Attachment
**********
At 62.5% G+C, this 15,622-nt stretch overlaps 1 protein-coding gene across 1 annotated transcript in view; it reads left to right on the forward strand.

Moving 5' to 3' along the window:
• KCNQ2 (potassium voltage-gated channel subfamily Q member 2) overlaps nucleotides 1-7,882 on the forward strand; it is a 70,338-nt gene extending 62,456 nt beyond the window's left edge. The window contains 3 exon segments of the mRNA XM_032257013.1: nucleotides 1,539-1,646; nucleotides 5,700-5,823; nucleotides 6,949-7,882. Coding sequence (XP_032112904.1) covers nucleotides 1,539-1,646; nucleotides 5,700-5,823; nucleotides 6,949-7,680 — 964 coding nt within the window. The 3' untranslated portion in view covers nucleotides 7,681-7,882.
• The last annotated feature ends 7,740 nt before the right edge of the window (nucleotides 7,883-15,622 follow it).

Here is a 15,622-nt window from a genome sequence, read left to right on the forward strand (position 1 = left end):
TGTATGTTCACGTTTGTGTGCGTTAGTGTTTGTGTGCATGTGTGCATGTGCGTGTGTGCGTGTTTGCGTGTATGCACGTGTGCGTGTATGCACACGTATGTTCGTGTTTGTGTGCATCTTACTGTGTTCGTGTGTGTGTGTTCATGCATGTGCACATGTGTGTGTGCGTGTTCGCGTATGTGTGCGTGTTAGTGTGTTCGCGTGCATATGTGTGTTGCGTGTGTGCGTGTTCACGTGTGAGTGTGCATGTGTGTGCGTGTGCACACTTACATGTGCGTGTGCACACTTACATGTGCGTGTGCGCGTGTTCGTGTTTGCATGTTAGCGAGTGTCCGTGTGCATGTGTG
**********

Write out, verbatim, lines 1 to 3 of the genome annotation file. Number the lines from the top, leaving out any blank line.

At 62.5% G+C, this 15,622-nt stretch overlaps 1 protein-coding gene across 1 annotated transcript in view; it reads left to right on the forward strand.

Moving 5' to 3' along the window:
• KCNQ2 (potassium voltage-gated channel subfamily Q member 2) overlaps nucleotides 1-7,882 on the forward strand; it is a 70,338-nt gene extending 62,456 nt beyond the window's left edge. The window contains 3 exon segments of the mRNA XM_032257013.1: nucleotides 1,539-1,646; nucleotides 5,700-5,823; nucleotides 6,949-7,882. Coding sequence (XP_032112904.1) covers nucleotides 1,539-1,646; nucleotides 5,700-5,823; nucleotides 6,949-7,680 — 964 coding nt within the window. The 3' untranslated portion in view covers nucleotides 7,681-7,882.